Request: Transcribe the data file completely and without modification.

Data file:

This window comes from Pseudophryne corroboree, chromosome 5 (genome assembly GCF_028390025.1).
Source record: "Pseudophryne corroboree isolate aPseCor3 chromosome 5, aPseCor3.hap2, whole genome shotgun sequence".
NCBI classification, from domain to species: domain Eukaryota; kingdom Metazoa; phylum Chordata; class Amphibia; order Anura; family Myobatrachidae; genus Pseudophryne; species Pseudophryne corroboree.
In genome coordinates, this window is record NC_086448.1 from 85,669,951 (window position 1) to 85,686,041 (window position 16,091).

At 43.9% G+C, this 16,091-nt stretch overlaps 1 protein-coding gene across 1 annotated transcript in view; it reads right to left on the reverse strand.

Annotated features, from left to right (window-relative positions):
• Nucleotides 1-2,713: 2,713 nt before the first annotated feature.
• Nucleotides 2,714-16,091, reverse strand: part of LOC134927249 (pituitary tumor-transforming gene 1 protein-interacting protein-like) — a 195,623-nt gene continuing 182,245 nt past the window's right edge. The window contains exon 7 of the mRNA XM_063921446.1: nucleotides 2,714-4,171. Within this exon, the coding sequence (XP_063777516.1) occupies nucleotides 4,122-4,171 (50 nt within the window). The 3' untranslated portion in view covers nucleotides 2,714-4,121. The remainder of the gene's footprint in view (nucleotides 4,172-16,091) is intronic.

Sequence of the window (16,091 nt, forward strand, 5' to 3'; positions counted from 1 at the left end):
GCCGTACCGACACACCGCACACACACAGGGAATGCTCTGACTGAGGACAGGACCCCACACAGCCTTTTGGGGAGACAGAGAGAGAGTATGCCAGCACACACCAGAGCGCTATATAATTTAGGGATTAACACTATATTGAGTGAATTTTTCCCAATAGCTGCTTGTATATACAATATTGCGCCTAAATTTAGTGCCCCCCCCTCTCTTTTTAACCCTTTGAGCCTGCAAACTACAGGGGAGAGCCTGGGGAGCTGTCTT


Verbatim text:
This window comes from Pseudophryne corroboree, chromosome 5 (genome assembly GCF_028390025.1).
Source record: "Pseudophryne corroboree isolate aPseCor3 chromosome 5, aPseCor3.hap2, whole genome shotgun sequence".
NCBI classification, from domain to species: domain Eukaryota; kingdom Metazoa; phylum Chordata; class Amphibia; order Anura; family Myobatrachidae; genus Pseudophryne; species Pseudophryne corroboree.
In genome coordinates, this window is record NC_086448.1 from 85,669,951 (window position 1) to 85,686,041 (window position 16,091).

At 43.9% G+C, this 16,091-nt stretch overlaps 1 protein-coding gene across 1 annotated transcript in view; it reads right to left on the reverse strand.

Annotated features, from left to right (window-relative positions):
• Nucleotides 1-2,713: 2,713 nt before the first annotated feature.
• Nucleotides 2,714-16,091, reverse strand: part of LOC134927249 (pituitary tumor-transforming gene 1 protein-interacting protein-like) — a 195,623-nt gene continuing 182,245 nt past the window's right edge. The window contains exon 7 of the mRNA XM_063921446.1: nucleotides 2,714-4,171. Within this exon, the coding sequence (XP_063777516.1) occupies nucleotides 4,122-4,171 (50 nt within the window). The 3' untranslated portion in view covers nucleotides 2,714-4,121. The remainder of the gene's footprint in view (nucleotides 4,172-16,091) is intronic.

Sequence of the window (16,091 nt, forward strand, 5' to 3'; positions counted from 1 at the left end):
GCCGTACCGACACACCGCACACACACAGGGAATGCTCTGACTGAGGACAGGACCCCACACAGCCTTTTGGGGAGACAGAGAGAGAGTATGCCAGCACACACCAGAGCGCTATATAATTTAGGGATTAACACTATATTGAGTGAATTTTTCCCAATAGCTGCTTGTATATACAATATTGCGCCTAAATTTAGTGCCCCCCCCTCTCTTTTTAACCCTTTGAGCCTGCAAACTACAGGGGAGAGCCTGGGGAGCTGTCTT